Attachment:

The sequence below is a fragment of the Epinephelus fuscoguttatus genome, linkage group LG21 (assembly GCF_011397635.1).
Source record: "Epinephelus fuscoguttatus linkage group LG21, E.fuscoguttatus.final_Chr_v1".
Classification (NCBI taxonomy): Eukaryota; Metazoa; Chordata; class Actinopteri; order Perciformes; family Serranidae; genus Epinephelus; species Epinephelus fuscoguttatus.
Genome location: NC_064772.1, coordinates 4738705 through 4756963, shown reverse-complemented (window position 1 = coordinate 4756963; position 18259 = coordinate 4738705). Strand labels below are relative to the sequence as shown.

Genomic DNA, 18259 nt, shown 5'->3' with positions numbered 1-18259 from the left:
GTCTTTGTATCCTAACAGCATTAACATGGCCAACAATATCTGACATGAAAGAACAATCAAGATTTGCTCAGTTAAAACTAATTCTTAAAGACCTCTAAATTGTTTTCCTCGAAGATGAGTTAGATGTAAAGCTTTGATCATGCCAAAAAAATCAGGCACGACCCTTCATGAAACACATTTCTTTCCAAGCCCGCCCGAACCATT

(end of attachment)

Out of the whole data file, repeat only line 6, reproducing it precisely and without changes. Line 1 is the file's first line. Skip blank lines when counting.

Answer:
GTCTTTGTATCCTAACAGCATTAACATGGCCAACAATATCTGACATGAAAGAACAATCAAGATTTGCTCAGTTAAAACTAATTCTTAAAGACCTCTAAATTGTTTTCCTCGAAGATGAGTTAGATGTAAAGCTTTGATCATGCCAAAAAAATCAGGCACGACCCTTCATGAAACACATTTCTTTCCAAGCCCGCCCGAACCATT